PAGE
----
Researchers say two medications targeting the most common genetic causes of cystic fibrosis improve lung function and reduce pulmonary exacerbations. "These groundbreaking findings will benefit around 15,000 patients in U.S. alone," said Dr. Susanna McColley, professor of pediatrics at Northwestern University Feinberg School of Medicine and one of the study's authors. "While significant progress has been made with supportive therapies for cystic fibrosis, developing treatments that address the underlying genetic cause has been a challenge."

The researchers found combined lumacaftor-ivacaftor therapy was effective for patients with two copies of the cystic fibrosis gene mutation, present in nearly half the patients with the disease. Cystic fibrosis causes the body to make thick, sticky mucus, leading to chronic lung infections and increasing loss of lung function. It also affects the pancreas. Sufferers have a median life expectancy of 37 years.

"Just a few years ago, ivacaftor became the only FDA-approved drug for the genetic defect in cystic fibrosis, but it only works for genetic mutations found in a small portion of cystic fibrosis patients. Our study showed that combining ivacaftor with lumacaftor helps patients with the most common cystic fibrosis mutation. This is an exciting step forward," said McColley, who is associate director of the Cystic Fibrosis Center and director of Clinical and Translational Research Program at the Stanley Manne Children's Research Institute at Lurie Children's Hospital in Chicago.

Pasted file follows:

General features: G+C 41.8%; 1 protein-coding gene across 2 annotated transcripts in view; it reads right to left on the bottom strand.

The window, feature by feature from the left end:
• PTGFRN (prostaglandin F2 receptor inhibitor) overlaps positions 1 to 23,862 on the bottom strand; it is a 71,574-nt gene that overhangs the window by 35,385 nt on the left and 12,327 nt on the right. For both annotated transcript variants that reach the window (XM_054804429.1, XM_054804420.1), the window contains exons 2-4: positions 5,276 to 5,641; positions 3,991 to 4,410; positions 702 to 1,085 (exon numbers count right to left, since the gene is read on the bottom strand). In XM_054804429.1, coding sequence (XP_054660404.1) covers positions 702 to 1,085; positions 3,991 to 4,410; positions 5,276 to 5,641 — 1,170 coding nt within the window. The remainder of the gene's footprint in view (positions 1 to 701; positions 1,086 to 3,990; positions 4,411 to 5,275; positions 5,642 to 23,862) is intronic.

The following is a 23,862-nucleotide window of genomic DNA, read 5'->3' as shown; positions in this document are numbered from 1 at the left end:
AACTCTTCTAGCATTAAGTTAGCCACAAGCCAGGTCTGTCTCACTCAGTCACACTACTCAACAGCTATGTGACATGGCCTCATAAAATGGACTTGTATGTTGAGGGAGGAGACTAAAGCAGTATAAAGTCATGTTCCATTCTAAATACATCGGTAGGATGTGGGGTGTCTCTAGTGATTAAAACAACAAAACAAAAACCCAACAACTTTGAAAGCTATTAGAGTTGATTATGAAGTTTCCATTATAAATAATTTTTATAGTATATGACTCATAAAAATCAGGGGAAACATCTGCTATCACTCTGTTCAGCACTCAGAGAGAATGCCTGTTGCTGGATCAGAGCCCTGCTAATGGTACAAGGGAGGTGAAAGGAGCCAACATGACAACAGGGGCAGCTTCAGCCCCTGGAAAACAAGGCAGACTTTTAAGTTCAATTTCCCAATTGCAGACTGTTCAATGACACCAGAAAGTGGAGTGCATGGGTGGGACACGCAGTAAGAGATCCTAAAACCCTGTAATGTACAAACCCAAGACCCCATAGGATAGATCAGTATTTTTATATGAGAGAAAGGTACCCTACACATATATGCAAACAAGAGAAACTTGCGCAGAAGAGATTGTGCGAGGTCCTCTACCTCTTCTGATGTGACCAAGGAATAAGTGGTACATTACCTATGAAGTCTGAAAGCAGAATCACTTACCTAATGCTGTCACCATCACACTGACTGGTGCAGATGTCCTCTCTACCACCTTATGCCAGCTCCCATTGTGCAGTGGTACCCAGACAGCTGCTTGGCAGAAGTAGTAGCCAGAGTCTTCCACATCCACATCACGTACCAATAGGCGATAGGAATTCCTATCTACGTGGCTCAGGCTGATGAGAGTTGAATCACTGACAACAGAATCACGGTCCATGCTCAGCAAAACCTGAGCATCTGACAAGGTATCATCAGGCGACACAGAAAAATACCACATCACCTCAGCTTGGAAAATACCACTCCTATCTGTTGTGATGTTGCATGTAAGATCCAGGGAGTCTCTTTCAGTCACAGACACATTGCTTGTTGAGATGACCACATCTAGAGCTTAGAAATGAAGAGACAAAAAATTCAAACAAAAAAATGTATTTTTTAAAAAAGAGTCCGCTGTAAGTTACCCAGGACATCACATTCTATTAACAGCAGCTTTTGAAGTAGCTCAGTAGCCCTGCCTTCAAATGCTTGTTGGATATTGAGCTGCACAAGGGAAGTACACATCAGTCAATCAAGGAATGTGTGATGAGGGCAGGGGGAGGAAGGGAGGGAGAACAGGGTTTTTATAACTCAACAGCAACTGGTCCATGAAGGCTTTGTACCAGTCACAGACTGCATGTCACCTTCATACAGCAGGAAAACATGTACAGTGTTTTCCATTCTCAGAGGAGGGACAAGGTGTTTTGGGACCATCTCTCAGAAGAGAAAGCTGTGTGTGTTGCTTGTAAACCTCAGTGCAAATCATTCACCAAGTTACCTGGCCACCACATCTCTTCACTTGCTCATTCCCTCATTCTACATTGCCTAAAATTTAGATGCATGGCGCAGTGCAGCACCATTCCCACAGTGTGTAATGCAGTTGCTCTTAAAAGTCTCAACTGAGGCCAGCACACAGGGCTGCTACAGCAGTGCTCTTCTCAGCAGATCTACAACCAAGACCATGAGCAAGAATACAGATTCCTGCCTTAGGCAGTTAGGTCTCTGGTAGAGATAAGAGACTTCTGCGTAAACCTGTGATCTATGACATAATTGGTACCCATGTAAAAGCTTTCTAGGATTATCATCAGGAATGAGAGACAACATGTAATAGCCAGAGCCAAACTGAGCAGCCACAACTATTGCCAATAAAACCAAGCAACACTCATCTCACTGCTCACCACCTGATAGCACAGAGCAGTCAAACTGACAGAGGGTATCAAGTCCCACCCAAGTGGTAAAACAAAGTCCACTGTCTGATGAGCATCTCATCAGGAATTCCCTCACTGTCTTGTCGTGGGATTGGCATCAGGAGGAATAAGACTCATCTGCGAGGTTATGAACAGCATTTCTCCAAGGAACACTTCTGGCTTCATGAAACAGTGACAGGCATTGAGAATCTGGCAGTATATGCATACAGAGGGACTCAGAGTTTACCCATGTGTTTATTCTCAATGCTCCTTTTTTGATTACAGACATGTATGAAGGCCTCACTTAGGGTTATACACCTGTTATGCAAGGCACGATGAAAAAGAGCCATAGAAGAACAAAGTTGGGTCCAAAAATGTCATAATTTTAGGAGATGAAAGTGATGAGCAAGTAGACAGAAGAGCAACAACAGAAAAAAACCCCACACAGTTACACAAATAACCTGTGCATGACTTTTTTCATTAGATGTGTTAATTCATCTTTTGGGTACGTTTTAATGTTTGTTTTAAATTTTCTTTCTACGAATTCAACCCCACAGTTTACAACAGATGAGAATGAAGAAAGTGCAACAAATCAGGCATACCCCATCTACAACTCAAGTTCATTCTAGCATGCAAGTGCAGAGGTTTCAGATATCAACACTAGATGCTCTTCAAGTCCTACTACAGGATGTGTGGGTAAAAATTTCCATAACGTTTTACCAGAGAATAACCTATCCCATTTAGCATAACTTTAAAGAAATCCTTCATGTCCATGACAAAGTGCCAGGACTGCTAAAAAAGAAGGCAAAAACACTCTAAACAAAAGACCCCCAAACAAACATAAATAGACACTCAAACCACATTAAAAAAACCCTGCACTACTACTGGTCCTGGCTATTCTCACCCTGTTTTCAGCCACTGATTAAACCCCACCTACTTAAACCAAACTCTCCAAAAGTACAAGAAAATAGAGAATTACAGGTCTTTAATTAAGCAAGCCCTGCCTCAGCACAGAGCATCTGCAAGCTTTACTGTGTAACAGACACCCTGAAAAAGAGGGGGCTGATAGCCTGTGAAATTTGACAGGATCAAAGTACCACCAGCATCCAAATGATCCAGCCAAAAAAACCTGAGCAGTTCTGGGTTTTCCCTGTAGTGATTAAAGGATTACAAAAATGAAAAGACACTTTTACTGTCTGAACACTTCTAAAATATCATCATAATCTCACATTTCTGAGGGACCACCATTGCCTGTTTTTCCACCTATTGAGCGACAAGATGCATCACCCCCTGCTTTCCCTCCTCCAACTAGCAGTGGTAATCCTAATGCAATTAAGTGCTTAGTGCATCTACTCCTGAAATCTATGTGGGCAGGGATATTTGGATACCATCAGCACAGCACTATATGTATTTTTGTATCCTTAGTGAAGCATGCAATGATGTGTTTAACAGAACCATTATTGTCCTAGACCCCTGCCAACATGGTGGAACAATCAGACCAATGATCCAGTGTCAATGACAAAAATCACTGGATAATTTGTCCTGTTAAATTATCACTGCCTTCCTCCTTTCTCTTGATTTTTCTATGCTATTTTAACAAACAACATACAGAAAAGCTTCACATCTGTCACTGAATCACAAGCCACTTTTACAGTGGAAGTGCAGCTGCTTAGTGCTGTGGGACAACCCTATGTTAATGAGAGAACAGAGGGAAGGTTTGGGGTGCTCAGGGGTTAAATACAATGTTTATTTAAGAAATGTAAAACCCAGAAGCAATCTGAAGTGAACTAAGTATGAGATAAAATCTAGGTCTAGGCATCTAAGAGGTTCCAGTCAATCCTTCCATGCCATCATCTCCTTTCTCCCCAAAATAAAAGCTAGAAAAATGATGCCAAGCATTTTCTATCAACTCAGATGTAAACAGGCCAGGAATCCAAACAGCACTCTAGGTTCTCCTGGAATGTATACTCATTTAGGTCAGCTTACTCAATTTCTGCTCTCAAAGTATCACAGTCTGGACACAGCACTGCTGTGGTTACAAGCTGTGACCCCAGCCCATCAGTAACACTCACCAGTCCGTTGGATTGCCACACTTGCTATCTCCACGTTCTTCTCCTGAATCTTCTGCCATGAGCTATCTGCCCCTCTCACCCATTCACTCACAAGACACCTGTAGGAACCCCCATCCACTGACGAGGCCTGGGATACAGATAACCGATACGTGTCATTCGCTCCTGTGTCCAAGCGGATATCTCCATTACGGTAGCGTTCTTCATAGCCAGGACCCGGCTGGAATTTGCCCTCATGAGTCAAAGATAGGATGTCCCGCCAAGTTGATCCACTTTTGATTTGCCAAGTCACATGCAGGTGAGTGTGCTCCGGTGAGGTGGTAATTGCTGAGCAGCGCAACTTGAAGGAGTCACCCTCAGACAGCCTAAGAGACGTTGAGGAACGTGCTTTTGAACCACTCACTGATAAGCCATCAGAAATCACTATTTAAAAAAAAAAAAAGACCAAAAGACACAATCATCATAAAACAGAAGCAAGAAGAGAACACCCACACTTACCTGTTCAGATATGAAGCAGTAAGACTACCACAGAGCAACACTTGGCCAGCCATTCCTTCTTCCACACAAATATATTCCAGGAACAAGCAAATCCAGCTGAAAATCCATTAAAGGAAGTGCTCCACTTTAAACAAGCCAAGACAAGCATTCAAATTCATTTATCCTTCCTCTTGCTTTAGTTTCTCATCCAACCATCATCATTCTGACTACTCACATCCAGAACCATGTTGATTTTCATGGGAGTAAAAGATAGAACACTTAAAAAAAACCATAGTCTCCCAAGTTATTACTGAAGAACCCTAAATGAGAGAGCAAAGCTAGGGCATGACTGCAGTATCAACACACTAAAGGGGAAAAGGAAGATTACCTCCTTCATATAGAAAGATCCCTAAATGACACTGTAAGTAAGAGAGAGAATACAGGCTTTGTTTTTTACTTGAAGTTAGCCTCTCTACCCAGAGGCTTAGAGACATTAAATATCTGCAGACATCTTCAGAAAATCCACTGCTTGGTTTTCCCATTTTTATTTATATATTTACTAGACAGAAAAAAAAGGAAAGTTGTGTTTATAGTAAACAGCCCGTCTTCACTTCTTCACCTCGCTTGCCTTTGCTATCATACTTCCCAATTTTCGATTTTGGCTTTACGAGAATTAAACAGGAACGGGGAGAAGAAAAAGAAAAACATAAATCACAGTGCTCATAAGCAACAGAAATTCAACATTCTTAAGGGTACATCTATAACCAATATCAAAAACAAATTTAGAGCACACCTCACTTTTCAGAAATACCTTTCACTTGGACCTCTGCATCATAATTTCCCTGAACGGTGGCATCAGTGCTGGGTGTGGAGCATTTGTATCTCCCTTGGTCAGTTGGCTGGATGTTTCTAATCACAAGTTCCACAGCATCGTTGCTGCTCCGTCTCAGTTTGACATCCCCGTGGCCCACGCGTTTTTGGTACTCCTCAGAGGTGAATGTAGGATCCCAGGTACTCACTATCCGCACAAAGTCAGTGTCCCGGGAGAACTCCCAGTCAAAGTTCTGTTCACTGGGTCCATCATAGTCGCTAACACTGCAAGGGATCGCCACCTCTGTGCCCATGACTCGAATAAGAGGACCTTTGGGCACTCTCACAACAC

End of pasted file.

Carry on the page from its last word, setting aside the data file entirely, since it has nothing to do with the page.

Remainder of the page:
The research stemming from a Phase III clinical trial was published Sunday in the New England Journal of Medicine. It involved a double-blind, placebo-controlled study with 1,108 patients at least 12 years of age who were treated for 24 weeks.

"We will need more analyses and longer-term data to see if this treatment can alter the disease course and further extend the life expectancy of our patients," McColley said in a press release.

Food and Drug Administration approval of the treatment is pending.